Last year's record trade deficit prompted bipartisan calls from Congress yesterday for tougher trade laws as representatives of the domestic steel and textile industries complained about soaring imports that they said Reagan administration policies have failed to stop.
Their comments came after the government reported a record trade deficit of $148.5 billion for 1985, more than $25 billion greater than the previous high mark set in 1984.
Sen. John C. Danforth (R-Mo.), appearing on ABC-TV's "Good Morning America," urged swift passage of a bill awaiting Senate floor action that calls for retaliation against Japanese exports. He also urged action to cut the budget deficit, and said the Senate should change portions of a House-passed tax bill that would hurt America's international competitiveness.
He joined Democrats in calling for new trade laws, including the promise from Sen. Lloyd Bentsen (D-Tex.) that "I'll be in the forefront of that effort." But Bentsen said he expects the Reagan administration "to continue its refusal to establish a trade policy" and "to actively oppose the passage of legislation by Congress." For that reason, he expressed doubts that a comprehensive trade bill would be signed into law this year.
Meanwhile, in Japan -- which is likely to be the main target of congressional moves because of its $49.7 billion surplus with the United States -- officials vowed to act to ease trade frictions between Washington and Tokyo. Prime Minister Yasuhiro Nakasone told the Japanese Diet (parliament) that government actions would cut 10 percent from its trade surplus in the second half of this year, the Associated Press reported.
"We must make an all-out effort to dissolve the trade friction," he said.
"The enormous trade imbalance is not desirable even for Japan," said Foreign Minister Shintaro Abe. "We are fully aware of the U.S. dissatisfaction."
The state minister in charge of external economic affairs, Masumi Esaki, called the massive U.S. trade deficit with Japan -- by far America's largest with any country and equal to one-third of the entire U.S. deficit -- "a serious political problem rather than an economic matter."
In his morning television appearance, Danforth acknowledged that top officials of the Japanese government recognize the problems caused by the trade surplus. But he questioned whether their attitudes had filtered down to bureaucrats in the government and to the public, which will have to increase its purchases of foreign products.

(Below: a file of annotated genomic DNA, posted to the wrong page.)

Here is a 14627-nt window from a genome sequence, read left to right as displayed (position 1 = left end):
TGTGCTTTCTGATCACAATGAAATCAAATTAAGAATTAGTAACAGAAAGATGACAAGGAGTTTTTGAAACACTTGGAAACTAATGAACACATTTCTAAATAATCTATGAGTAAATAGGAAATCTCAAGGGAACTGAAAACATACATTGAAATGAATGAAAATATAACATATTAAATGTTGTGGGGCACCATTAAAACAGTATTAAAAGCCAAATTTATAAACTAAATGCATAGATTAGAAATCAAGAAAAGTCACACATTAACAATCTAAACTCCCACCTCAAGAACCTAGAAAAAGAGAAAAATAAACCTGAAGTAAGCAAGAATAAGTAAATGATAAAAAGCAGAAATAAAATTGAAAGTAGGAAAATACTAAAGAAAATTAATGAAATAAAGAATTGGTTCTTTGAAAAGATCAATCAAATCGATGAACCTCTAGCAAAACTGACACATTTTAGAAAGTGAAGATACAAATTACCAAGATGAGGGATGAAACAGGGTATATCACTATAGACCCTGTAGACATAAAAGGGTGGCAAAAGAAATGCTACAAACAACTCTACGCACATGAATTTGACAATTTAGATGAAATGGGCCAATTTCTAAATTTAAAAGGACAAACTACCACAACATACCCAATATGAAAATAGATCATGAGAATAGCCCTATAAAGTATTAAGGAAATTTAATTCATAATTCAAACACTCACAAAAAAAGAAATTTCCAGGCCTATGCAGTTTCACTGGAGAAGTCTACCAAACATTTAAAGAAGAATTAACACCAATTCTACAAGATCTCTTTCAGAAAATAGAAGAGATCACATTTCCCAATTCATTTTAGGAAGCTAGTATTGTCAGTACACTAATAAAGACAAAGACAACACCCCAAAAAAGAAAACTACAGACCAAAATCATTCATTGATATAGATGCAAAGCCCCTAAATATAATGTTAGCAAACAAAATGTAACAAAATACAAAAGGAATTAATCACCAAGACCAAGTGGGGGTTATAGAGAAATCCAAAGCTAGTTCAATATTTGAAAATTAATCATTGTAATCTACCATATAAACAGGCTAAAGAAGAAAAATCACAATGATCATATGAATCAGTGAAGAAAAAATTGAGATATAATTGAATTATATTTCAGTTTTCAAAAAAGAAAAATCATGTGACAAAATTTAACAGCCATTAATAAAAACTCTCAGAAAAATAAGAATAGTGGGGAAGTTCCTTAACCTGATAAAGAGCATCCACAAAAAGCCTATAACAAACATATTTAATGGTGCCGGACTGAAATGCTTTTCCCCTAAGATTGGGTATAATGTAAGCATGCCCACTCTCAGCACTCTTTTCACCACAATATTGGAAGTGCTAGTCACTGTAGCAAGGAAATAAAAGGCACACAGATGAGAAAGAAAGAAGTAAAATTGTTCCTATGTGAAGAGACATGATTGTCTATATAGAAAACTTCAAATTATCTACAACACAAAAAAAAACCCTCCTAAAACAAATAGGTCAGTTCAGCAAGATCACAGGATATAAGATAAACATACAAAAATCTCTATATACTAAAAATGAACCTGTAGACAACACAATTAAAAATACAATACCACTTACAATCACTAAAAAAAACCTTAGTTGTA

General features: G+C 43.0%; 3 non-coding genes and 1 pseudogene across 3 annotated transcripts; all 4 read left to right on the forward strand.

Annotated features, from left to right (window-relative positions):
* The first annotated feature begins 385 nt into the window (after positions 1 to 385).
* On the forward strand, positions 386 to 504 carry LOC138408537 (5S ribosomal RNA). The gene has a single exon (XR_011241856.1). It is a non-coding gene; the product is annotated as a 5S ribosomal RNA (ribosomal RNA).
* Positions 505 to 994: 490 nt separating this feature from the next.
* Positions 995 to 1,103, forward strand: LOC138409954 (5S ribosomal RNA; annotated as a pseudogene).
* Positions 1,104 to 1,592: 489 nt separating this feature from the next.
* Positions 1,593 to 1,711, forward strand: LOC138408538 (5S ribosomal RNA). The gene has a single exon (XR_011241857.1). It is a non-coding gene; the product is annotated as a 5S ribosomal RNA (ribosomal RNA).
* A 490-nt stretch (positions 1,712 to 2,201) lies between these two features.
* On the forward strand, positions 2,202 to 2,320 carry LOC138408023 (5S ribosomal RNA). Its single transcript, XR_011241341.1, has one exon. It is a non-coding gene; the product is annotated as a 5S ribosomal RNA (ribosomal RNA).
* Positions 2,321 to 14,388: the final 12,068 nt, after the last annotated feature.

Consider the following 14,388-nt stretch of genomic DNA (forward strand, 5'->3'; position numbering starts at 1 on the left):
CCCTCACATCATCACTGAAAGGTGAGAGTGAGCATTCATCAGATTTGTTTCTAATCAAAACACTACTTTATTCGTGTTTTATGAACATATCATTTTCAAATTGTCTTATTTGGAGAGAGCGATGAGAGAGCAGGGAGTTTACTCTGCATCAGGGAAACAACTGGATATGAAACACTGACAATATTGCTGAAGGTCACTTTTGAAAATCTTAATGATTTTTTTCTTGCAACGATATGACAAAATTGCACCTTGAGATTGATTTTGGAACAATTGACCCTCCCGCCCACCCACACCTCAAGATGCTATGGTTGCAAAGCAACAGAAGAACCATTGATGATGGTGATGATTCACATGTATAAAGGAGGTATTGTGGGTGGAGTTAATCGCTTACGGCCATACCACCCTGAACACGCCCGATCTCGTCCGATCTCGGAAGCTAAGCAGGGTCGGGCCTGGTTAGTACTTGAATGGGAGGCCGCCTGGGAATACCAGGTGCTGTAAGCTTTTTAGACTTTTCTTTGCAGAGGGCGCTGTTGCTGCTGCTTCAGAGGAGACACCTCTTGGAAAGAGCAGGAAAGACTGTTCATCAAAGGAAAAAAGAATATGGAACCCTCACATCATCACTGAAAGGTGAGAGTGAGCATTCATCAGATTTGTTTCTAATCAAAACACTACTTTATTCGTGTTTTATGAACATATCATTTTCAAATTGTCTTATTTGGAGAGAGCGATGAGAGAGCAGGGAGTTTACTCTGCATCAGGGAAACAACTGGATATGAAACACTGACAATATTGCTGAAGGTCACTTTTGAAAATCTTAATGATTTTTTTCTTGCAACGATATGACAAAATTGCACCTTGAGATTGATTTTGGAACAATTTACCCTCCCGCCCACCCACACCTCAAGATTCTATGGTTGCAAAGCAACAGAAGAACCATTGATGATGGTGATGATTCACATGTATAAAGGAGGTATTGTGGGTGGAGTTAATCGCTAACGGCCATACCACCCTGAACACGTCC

The Senate Republican, chairman of the Finance Committee's trade panel, said Japan concentrates on its overseas sales and "imports as little as it can get away with."
U.S. steel and textile makers have been among the American industries hit hardest by rising imports.
Although steel imports dipped last year, a December surge of foreign shipments lifted the 1985 totals above the import limitation goal set 15 months ago by President Reagan to give the domestic industry time to become internationally competitive.
Imports last year reached 24.3 million tons, an estimated 25.2 percent of U.S. consumption, compared with the 1984 import total of 26.2 million tons, 26.4 percent of the domestic market. President Reagan said in October 1984 that imports should be limited to 20.2 percent of the market through a series of voluntary restraint agreements negotiated with key suppliers.
"The domestic industry is gravely concerned about the future of the president's steel program and its effectiveness in achieving its stated goals," said Donald H. Trautlein, chairman of the American Iron and Steel Institute and head of Bethlehem Steel Corp.
"The industry is disappointed," he continued, "that as 1985 ended, the import data did not show a sustained and sizable downward trend in the direction of the president's specific objections," he continued.
Steel imports dropped this fall, indicating the president's program was beginning to take hold. But that view was dashed when December import totals soared to 2.1 million tons, which amounts to 26.6 percent of domestic consumption. Those totals were almost as high as December 1984, when imports captured 31.2 percent of the market.